A Ten-Year Residency Quest, Test of Endurance

Dr. Doug Medina
Dr. Doug Medina

Most Americans assume that a U.S. medical school graduate will have a rewarding future practicing as a doctor.

But for Dr. Doug Medina, a 2011 Georgetown University School of Medicine, Washington, D.C., graduate with a doctorate in allopathic medicine, the outcome was starkly different.



Dr. Medina hasn’t been chosen for a medical residency. Without residency training, he can’t work as a doctor licensed to practice. In their personal lives, non-practicing doctors such as Dr. Medina struggle to pay back the student loans for a medical education that carries a steep price tag.

According to data from the National Resident Matching Program (NRMP), about 94 percent of U.S. medical school graduates do place in residencies each year. That number may sound good, but it means the remaining 6 percent of doctors are in professional limbo after committing years of their lives to a very specialized education.

“The problem is a serious flaw in policy that is not protecting U.S. citizen medical students,” says Dr. Medina, who never failed any clinical training or any course work during medical school, earned honors in five Acting Internship clinical rotations in his final year of medical school, passed the United States Medical Licensing Exam (USMLE) Step 1, 2 and 3, and has published at the Research Institute on Addictions.

According to NRMP statistics, in the last ten years, thousands of U.S. citizens graduating from U.S. medical schools – up to 2,000 each year – and more from medical schools outside of the U.S. didn’t place into medical residencies.

For the same ten-year period though, more than 36,000 foreign trained physicians (FTPs, non-U.S. international medical graduates) on H-1B and J-1 visas have been given U.S. residencies. Looking just at 2020, federal Medicare dollars funded residency training positions for about 4,200 non-U.S. IMGs.

There’s increasing anecdotal evidence that the profession is showing the same trend lines as with technology workers being displaced by H-1Bs over the last 20 years. The 4,200 IMGs given taxpayer-funded residencies in 2020 are up from 2,700 in 2011, edging up each year since then, per NRMP data. There are a number of residency training programs that select a high number of non-U.S. citizen IMGs over U.S. medical students. According to a story in Time, one internal medicine program reported that 60 percent of its incoming residents are on, or are to be on, H-1B visas.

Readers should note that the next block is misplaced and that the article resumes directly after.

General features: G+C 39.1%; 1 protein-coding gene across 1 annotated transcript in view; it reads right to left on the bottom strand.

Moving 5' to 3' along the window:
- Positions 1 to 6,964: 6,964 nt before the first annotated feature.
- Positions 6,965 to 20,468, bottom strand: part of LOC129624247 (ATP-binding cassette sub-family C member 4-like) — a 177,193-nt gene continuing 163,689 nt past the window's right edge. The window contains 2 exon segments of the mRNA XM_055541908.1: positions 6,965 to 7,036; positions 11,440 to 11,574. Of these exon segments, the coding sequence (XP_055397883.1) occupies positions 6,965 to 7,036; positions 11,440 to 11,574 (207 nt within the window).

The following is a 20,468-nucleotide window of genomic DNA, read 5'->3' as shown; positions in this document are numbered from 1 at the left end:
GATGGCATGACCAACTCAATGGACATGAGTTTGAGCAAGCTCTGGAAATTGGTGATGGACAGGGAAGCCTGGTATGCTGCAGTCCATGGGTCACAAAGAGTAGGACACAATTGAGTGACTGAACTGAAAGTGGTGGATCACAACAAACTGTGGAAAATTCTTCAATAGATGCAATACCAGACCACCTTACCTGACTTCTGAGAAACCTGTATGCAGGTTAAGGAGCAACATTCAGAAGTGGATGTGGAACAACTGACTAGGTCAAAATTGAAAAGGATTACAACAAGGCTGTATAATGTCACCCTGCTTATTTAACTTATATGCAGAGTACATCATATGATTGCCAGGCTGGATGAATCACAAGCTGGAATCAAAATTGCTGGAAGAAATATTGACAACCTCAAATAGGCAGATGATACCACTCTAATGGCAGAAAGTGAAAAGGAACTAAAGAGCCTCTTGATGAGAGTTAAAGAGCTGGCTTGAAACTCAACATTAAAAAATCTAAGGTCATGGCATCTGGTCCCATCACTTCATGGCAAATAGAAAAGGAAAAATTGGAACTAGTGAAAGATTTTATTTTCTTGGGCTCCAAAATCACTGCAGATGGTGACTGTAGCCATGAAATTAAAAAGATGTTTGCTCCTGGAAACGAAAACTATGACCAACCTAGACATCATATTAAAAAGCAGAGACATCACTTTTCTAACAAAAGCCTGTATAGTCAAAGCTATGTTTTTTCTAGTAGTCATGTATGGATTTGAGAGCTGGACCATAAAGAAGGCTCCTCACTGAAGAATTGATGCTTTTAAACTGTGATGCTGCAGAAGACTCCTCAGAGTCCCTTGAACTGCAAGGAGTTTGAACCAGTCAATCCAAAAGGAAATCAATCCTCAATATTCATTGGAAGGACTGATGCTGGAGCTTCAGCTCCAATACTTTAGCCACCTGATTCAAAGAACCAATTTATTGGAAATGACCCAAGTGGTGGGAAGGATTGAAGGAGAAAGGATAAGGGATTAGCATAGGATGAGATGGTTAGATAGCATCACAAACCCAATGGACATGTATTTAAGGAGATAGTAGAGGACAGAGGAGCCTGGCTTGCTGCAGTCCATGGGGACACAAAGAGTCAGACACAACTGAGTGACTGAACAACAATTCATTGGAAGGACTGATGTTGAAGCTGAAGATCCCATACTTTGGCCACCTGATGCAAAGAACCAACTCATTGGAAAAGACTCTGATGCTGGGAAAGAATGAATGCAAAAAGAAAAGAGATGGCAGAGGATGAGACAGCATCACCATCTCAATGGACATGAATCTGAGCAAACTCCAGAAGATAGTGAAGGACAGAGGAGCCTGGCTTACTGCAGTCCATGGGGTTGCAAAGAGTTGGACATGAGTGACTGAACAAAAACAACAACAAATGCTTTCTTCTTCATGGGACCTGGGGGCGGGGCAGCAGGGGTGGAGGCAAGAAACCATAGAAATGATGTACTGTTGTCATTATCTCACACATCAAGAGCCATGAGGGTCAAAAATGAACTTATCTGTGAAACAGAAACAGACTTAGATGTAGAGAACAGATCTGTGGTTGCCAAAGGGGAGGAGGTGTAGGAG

With a 6.7 percent interest rate, Dr. Medina’s original $300,000 in student loans have expanded to more than $400,000. Dr. Medina has filed formal grievances with the Association of American Medical Colleges and the Liaison Committee on Medical Education. But to date, Dr. Medina’s complaint hasn’t been acknowledged.

After a part-time, graveyard shift working as a patient intake specialist in Las Vegas, where he earned $30/hr., Dr. Medina was laid off during the pandemic. He landed in Southern California working as a clinical documentation specialist at a lower pay rate. He continues to persist in his pursuit to obtain a medical residency.

“I haven’t given up,” Dr. Medina says. “If I continue to address the immigration policy issues, maybe this will help other students as well.”

Dr. Medina offers several solutions, including:

  • The State Department should reduce to 2,000 annually the total IMGs who receive residencies. This would keep the pipeline for foreign doctors open, but create more opportunities for U.S. graduates.
  • Medical schools should provide greater assistance to graduates so they can find residency training or alternative careers.
  • Make ERAS application fees affordable. It shouldn’t cost more than $8,000 to apply for a job in the U.S.
  • Prioritize Preliminary Years at Affiliate Training Hospitals for U.S. medical students.
  • Prioritize Preliminary Years in the Supplemental Offer Acceptance Program (SOAP) for U.S. medical students. Every U.S. medical student should have a one-year Preliminary Year position before the Association of American Medical Colleges allows non-U.S. citizen IMGs to be hired for these positions.


Updated 20 October 2020